3. 1.5 Billion transistors?
    So its somewhere around the RX 540 – GT 1030 level.

    I’d be interested to see how it performs in synthetic tests, as well as day-to-day tasks like Gaming (Rocket League -> WatchDogs 2 -> Ashes). Who knows, they could provide legitimate competition to the Green Team… or maybe even lead to destroying the low-end graphics card market (<$150) by including it in their laptop and desktop sku's (to be more competitive to Zen).

  4. My impression of discrete graphics is that you get the performance of a low end graphics card in the same form factor as integrated graphics. It’s a packaging benefit for a customer who wants better performance than integrated graphics.
    Are they trying to upsell corporate customers from integrated graphics?
    I am a fan of big and little boxes. No thank you.

    1. That’s right.. Intel pull the GPU Larrabee project for years, and for years Intel massive marketing machine predicted the doom of NVIDIA and AMD for GPUs.. It was all a fake, but AMD and NVIDIA stock price went down significantly for a while..

      Seems like Intel is going to pull another failed Larrabee to stupid investors that only read old charts and fake news from Intel..

      Intel will need years and create a complete new company to pull a high-end GPU that is high-class of the AMD and NVIDIA caliper..

      Not a chance for Intel.. AMD may become the new Intel within 2 years.. AMD has high-end x86-64 synergistic CPUs, GPUs, and APUs.. while Intel has no high-end GPUs and no HSA APU real architectures.. EMIB is just a packaging technology and Intel will need years to come up with a native HSA APU like AMD has done..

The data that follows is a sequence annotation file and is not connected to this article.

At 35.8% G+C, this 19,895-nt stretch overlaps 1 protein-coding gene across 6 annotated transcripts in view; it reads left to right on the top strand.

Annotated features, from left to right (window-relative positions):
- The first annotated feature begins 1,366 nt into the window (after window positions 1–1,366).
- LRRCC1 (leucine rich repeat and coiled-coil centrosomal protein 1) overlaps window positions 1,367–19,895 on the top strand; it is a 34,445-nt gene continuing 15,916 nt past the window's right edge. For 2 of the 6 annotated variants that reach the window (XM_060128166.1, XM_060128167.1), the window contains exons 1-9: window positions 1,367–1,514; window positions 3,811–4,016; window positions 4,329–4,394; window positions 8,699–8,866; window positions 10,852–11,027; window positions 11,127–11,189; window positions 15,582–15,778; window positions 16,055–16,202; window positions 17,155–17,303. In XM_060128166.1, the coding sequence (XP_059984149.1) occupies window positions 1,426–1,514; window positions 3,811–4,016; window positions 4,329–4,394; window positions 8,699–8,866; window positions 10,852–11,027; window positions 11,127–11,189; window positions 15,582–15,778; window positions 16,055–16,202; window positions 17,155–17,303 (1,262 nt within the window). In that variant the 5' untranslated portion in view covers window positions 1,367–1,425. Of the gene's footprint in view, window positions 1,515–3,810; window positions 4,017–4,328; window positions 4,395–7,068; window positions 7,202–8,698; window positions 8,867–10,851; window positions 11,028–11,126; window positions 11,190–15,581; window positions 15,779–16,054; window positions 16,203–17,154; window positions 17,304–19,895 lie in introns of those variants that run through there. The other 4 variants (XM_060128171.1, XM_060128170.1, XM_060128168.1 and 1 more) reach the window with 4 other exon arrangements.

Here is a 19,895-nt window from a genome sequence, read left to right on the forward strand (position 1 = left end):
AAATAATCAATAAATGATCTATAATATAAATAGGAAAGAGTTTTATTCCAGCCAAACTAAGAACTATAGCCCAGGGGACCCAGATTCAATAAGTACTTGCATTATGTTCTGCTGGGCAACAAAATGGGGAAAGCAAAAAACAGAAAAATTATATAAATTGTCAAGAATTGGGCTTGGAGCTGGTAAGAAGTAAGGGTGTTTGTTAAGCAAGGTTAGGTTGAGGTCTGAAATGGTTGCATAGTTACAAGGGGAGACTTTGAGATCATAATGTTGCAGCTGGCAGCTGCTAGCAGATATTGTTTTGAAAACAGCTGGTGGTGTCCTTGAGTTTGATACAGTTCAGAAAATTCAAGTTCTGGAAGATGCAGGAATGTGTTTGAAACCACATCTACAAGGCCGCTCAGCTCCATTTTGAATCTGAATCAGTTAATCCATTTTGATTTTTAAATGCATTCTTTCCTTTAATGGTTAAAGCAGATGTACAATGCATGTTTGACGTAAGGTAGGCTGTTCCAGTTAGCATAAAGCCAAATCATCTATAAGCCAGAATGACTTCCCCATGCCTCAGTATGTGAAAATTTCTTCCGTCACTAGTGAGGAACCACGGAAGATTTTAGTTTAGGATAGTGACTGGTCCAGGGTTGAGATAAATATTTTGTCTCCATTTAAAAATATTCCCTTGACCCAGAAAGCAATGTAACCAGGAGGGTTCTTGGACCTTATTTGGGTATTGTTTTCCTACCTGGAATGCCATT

5. This announcement appears to have made no difference to the stock price of either AMD or nVidia, so investors in the two mainstream GPU producers do not appear to be worried by the possible competition from Intel.

      1. Indeed so, and now the US markets have opened today, February 20th, 2018, the price of both AMD and nVidia has jumped UP. The price for Intel stock is also up.

        Perhaps if the prototype ever becomes a production item, then AMD and nVidia may have something to worry about, but I doubt it.

        The Intel + AMD combined chip seems to be the significantly better offering for power efficiency and performance.

        1. Nice follow-up. πŸ™‚ I have no idea whether it makes sense to watch market prices to gauge this kind of thing. I just wanted to point out that yesterday was a bad day to try it. πŸ™‚

  6. lol ofc we know this will never ship, it’s a test chip , not a product. At the very least the fact that they have 2 different generations of their GPU on the same chip should tell you that. It’s also very small and very low clocks, a lot less than their current integrated GPUs. The focus of the presentation is on power saving techniques but tells us nothing at all about anything else.

  7. I think it’s been decades since Intel last released a discrete GPU. I’d totally consider trying out their discrete GPU’s though. It’s always interesting to see what 3rd players have to offer compared to the top 2 such as with VIA x86 CPU’s compared to Intel and AMD.

Comments are closed.